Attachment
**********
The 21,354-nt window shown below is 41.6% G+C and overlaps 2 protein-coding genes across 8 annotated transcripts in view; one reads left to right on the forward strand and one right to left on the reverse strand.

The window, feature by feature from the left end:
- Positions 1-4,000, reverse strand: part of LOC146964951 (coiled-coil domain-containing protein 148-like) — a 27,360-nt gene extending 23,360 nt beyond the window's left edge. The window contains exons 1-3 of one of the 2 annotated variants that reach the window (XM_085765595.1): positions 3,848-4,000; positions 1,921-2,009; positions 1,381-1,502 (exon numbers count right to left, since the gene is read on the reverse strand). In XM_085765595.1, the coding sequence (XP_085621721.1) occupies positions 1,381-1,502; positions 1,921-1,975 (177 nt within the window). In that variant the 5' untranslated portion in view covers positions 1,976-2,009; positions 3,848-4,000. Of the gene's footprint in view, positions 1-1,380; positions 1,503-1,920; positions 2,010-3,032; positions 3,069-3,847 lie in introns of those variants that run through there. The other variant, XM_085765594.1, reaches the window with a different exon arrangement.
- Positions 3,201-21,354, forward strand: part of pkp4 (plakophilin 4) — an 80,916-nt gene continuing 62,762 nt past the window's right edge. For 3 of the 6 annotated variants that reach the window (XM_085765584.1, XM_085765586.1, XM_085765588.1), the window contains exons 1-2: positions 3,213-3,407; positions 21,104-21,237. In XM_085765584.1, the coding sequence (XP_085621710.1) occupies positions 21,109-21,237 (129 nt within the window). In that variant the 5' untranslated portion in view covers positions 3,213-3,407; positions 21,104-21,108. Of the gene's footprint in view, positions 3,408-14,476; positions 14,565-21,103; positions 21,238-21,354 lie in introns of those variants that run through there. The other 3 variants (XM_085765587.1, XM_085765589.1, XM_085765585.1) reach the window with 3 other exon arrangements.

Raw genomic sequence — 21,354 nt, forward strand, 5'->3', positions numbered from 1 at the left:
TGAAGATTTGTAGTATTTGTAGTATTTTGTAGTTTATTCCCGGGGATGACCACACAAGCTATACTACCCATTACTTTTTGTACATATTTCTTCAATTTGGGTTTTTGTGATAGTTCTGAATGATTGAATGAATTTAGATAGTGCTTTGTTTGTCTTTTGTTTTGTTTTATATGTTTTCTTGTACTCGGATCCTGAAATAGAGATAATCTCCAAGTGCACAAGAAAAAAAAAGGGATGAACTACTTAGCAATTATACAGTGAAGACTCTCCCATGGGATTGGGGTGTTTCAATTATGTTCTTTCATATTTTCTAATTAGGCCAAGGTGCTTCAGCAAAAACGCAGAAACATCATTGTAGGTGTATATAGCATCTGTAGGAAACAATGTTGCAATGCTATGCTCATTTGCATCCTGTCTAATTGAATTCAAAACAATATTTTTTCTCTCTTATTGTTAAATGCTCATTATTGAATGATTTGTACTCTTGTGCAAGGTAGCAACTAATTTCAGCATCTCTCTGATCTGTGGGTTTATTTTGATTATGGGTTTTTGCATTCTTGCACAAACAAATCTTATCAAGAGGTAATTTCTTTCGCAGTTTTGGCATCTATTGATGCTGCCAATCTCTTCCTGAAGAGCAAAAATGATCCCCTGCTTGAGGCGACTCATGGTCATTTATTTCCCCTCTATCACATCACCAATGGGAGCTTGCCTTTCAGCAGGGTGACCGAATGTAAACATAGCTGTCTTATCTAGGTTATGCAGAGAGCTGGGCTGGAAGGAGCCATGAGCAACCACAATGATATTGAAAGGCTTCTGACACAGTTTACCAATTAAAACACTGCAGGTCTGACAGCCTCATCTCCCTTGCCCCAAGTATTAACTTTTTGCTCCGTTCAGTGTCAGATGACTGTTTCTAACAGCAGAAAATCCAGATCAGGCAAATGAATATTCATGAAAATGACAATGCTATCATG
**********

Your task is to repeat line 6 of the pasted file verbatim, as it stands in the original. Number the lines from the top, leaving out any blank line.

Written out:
TGAAGATTTGTAGTATTTGTAGTATTTTGTAGTTTATTCCCGGGGATGACCACACAAGCTATACTACCCATTACTTTTTGTACATATTTCTTCAATTTGGGTTTTTGTGATAGTTCTGAATGATTGAATGAATTTAGATAGTGCTTTGTTTGTCTTTTGTTTTGTTTTATATGTTTTCTTGTACTCGGATCCTGAAATAGAGATAATCTCCAAGTGCACAAGAAAAAAAAAGGGATGAACTACTTAGCAATTATACAGTGAAGACTCTCCCATGGGATTGGGGTGTTTCAATTATGTTCTTTCATATTTTCTAATTAGGCCAAGGTGCTTCAGCAAAAACGCAGAAACATCATTGTAGGTGTATATAGCATCTGTAGGAAACAATGTTGCAATGCTATGCTCATTTGCATCCTGTCTAATTGAATTCAAAACAATATTTTTTCTCTCTTATTGTTAAATGCTCATTATTGAATGATTTGTACTCTTGTGCAAGGTAGCAACTAATTTCAGCATCTCTCTGATCTGTGGGTTTATTTTGATTATGGGTTTTTGCATTCTTGCACAAACAAATCTTATCAAGAGGTAATTTCTTTCGCAGTTTTGGCATCTATTGATGCTGCCAATCTCTTCCTGAAGAGCAAAAATGATCCCCTGCTTGAGGCGACTCATGGTCATTTATTTCCCCTCTATCACATCACCAATGGGAGCTTGCCTTTCAGCAGGGTGACCGAATGTAAACATAGCTGTCTTATCTAGGTTATGCAGAGAGCTGGGCTGGAAGGAGCCATGAGCAACCACAATGATATTGAAAGGCTTCTGACACAGTTTACCAATTAAAACACTGCAGGTCTGACAGCCTCATCTCCCTTGCCCCAAGTATTAACTTTTTGCTCCGTTCAGTGTCAGATGACTGTTTCTAACAGCAGAAAATCCAGATCAGGCAAATGAATATTCATGAAAATGACAATGCTATCATG